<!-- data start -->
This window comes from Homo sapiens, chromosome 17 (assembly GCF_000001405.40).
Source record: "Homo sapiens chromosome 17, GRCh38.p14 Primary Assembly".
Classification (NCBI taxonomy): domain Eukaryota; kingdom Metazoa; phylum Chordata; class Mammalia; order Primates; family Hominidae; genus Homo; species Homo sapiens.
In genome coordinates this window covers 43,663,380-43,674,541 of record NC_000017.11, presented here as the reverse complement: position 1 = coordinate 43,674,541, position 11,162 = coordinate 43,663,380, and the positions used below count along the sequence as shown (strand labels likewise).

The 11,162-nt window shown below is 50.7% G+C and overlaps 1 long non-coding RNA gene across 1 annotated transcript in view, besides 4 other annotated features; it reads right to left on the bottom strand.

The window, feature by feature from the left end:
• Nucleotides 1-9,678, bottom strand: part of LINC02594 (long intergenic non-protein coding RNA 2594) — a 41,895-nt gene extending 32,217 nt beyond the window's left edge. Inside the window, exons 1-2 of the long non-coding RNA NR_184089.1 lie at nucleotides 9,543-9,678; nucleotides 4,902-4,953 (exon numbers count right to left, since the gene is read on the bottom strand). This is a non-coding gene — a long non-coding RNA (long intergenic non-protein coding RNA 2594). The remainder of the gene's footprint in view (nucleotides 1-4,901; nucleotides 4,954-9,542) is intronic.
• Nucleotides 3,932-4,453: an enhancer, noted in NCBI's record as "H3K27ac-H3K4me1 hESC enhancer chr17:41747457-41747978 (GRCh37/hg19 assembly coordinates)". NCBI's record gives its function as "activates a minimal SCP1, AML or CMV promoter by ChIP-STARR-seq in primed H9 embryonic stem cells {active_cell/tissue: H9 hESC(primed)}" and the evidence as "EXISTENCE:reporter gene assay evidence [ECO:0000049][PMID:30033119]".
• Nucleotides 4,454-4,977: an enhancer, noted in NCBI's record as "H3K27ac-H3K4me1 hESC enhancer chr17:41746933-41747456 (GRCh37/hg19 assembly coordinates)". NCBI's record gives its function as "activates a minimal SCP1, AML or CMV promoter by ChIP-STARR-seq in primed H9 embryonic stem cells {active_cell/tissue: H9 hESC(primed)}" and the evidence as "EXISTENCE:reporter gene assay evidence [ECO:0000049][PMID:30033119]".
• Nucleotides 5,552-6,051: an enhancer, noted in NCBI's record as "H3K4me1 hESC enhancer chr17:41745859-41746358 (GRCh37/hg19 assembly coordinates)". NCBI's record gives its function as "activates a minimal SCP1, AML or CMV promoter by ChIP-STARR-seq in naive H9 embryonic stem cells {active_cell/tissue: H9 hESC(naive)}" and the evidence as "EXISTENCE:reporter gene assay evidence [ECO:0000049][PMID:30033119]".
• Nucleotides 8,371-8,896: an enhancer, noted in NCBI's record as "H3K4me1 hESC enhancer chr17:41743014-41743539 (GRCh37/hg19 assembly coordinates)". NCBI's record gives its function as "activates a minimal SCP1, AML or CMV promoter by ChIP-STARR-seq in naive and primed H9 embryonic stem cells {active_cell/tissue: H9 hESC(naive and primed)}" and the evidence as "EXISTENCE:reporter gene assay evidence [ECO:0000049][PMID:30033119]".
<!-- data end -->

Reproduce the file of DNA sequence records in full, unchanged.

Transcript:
This window comes from Homo sapiens, chromosome 17 (assembly GCF_000001405.40).
Source record: "Homo sapiens chromosome 17, GRCh38.p14 Primary Assembly".
Classification (NCBI taxonomy): domain Eukaryota; kingdom Metazoa; phylum Chordata; class Mammalia; order Primates; family Hominidae; genus Homo; species Homo sapiens.
In genome coordinates this window covers 43,663,380-43,674,541 of record NC_000017.11, presented here as the reverse complement: position 1 = coordinate 43,674,541, position 11,162 = coordinate 43,663,380, and the positions used below count along the sequence as shown (strand labels likewise).

The 11,162-nt window shown below is 50.7% G+C and overlaps 1 long non-coding RNA gene across 1 annotated transcript in view, besides 4 other annotated features; it reads right to left on the bottom strand.

The window, feature by feature from the left end:
• Nucleotides 1-9,678, bottom strand: part of LINC02594 (long intergenic non-protein coding RNA 2594) — a 41,895-nt gene extending 32,217 nt beyond the window's left edge. Inside the window, exons 1-2 of the long non-coding RNA NR_184089.1 lie at nucleotides 9,543-9,678; nucleotides 4,902-4,953 (exon numbers count right to left, since the gene is read on the bottom strand). This is a non-coding gene — a long non-coding RNA (long intergenic non-protein coding RNA 2594). The remainder of the gene's footprint in view (nucleotides 1-4,901; nucleotides 4,954-9,542) is intronic.
• Nucleotides 3,932-4,453: an enhancer, noted in NCBI's record as "H3K27ac-H3K4me1 hESC enhancer chr17:41747457-41747978 (GRCh37/hg19 assembly coordinates)". NCBI's record gives its function as "activates a minimal SCP1, AML or CMV promoter by ChIP-STARR-seq in primed H9 embryonic stem cells {active_cell/tissue: H9 hESC(primed)}" and the evidence as "EXISTENCE:reporter gene assay evidence [ECO:0000049][PMID:30033119]".
• Nucleotides 4,454-4,977: an enhancer, noted in NCBI's record as "H3K27ac-H3K4me1 hESC enhancer chr17:41746933-41747456 (GRCh37/hg19 assembly coordinates)". NCBI's record gives its function as "activates a minimal SCP1, AML or CMV promoter by ChIP-STARR-seq in primed H9 embryonic stem cells {active_cell/tissue: H9 hESC(primed)}" and the evidence as "EXISTENCE:reporter gene assay evidence [ECO:0000049][PMID:30033119]".
• Nucleotides 5,552-6,051: an enhancer, noted in NCBI's record as "H3K4me1 hESC enhancer chr17:41745859-41746358 (GRCh37/hg19 assembly coordinates)". NCBI's record gives its function as "activates a minimal SCP1, AML or CMV promoter by ChIP-STARR-seq in naive H9 embryonic stem cells {active_cell/tissue: H9 hESC(naive)}" and the evidence as "EXISTENCE:reporter gene assay evidence [ECO:0000049][PMID:30033119]".
• Nucleotides 8,371-8,896: an enhancer, noted in NCBI's record as "H3K4me1 hESC enhancer chr17:41743014-41743539 (GRCh37/hg19 assembly coordinates)". NCBI's record gives its function as "activates a minimal SCP1, AML or CMV promoter by ChIP-STARR-seq in naive and primed H9 embryonic stem cells {active_cell/tissue: H9 hESC(naive and primed)}" and the evidence as "EXISTENCE:reporter gene assay evidence [ECO:0000049][PMID:30033119]".